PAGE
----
Proud, Stubborn and Free: The earliest Quakers and their children
Winter 2003 No 13 – 01/01/2013
Document Code: WJ13
Description: As a child rights activist Helen has a concern for children and young people today, especially when their human rights are being violated. In this essay she turns her attention to the seventeenth and eighteenth centuries and the first hundred years of Quakerism. During her diligent research she has discovered material in Epistles written to children and young people themselves as well as to adults in meetings and the heads of households. Helen has used these source documents and many others to present a vivid and lively picture of the young people and traced changes in the perspective of adults.
One striking realisation is the youthfulness of many of the very early Quakers. Teenagers were travelling preachers, some going as far as Ireland to spread the word. George Fox himself was a young man in his early twenties when he left his family home to travel. Another realisation is the joined up thinking of early Quakers. How children should be reprimanded was a concern for some families. They were encouraged to treat other people with gentleness, meekness, patience and to care for each other.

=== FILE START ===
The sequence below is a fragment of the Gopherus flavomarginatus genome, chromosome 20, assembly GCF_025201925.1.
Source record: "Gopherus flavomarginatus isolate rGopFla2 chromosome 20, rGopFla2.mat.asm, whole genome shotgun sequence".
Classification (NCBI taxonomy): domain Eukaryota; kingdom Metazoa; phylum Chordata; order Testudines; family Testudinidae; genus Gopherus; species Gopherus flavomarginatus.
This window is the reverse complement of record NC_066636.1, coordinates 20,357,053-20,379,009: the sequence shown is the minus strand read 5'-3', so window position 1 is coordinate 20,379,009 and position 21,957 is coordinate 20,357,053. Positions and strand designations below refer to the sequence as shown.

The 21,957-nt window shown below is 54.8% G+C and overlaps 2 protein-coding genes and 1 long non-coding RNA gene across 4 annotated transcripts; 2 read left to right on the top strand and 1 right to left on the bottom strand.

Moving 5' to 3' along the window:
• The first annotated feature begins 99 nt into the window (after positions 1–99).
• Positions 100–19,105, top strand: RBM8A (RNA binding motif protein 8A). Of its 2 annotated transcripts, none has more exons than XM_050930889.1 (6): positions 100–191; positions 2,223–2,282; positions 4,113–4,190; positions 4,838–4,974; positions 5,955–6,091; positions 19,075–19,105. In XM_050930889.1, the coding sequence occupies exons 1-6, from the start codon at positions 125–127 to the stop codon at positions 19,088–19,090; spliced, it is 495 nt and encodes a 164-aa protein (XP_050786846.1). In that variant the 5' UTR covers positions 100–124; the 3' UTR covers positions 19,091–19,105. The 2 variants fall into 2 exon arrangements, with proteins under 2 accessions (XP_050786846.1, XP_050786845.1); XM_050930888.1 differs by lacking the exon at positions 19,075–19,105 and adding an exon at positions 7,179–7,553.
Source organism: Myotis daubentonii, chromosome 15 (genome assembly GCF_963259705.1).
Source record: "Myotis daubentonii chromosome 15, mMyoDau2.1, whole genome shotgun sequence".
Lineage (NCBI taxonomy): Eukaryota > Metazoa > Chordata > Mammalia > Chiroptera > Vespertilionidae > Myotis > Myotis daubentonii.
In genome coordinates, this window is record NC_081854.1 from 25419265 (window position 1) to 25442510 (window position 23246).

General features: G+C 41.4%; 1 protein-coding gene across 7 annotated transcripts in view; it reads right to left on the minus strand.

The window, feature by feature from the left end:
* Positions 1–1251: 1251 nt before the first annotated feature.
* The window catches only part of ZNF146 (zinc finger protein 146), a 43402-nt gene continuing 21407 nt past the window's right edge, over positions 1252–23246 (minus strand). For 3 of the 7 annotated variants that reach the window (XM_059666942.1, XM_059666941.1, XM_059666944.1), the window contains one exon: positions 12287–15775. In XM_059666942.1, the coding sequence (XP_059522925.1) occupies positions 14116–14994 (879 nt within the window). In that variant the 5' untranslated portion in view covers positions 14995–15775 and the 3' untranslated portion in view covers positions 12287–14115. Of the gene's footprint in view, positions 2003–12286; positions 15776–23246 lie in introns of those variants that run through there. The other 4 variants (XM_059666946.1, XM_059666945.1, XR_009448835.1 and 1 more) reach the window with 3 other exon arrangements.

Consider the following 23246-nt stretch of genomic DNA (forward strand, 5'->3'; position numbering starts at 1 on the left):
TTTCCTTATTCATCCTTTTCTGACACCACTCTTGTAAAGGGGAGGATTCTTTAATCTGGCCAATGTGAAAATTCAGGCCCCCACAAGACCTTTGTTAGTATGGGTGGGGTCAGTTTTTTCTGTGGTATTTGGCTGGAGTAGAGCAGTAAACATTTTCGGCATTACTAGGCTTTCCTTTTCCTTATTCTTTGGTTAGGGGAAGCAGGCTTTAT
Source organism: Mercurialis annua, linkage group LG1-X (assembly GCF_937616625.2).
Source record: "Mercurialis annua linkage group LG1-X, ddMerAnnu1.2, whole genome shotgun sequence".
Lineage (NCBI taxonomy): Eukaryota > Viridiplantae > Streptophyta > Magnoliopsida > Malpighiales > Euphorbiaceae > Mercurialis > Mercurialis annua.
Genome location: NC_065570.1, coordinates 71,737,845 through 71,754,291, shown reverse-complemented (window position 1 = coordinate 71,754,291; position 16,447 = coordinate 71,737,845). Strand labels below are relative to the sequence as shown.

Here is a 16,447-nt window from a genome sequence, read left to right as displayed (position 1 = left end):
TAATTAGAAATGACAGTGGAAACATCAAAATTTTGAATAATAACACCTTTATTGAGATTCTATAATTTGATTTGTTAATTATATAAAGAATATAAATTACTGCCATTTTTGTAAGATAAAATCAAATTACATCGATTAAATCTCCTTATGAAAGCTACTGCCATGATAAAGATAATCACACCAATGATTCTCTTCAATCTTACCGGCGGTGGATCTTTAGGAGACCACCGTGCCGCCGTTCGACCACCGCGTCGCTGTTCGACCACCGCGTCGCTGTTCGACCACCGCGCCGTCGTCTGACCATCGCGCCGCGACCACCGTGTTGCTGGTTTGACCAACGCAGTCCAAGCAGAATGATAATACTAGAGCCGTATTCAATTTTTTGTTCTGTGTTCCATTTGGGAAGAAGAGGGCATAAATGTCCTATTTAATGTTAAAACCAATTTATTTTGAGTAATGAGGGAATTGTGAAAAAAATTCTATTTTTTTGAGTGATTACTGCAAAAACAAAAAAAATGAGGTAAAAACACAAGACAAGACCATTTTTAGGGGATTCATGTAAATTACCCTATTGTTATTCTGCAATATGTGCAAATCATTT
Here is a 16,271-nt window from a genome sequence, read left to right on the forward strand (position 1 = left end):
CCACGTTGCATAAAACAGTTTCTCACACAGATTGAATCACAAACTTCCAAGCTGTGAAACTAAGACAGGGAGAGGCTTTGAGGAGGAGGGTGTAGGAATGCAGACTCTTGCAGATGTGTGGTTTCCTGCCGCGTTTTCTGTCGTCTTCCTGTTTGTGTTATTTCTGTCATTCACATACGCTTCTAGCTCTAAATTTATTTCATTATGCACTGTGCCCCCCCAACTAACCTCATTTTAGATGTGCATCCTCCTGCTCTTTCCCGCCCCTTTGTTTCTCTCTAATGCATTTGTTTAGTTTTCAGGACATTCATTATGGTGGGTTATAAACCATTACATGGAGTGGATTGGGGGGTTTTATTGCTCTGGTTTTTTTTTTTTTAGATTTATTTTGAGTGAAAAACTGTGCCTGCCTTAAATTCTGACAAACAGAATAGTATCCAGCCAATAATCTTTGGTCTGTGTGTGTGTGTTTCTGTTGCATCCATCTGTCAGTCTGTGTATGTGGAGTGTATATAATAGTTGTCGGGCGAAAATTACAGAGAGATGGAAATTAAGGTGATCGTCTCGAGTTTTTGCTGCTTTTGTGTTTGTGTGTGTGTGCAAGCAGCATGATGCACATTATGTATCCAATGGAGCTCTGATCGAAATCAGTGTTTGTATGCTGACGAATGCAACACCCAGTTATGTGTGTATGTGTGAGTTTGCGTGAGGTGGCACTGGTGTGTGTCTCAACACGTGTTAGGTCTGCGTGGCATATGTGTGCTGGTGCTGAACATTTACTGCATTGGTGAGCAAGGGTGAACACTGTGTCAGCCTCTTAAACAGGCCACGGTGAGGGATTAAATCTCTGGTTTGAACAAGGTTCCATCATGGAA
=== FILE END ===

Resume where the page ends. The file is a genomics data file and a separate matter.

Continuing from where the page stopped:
The Peace Testimony was emerging as a social concern for Friends. They were also convinced that each person was equal in the sight of God. How did this affect their attitudes to child rearing? Children also had the Light within them from birth; how was this to be respected by a parent who was angry? Adults are advised not to provoke children to anger as this will make them more stubborn.
Although Helen is writing about the seventeenth century many of the questions she explores are ones that are real for many Friends today. I am pleased to be publishing this Woodbrooke Journal and recommend this thought provoking article.
Tutor in Quaker Studies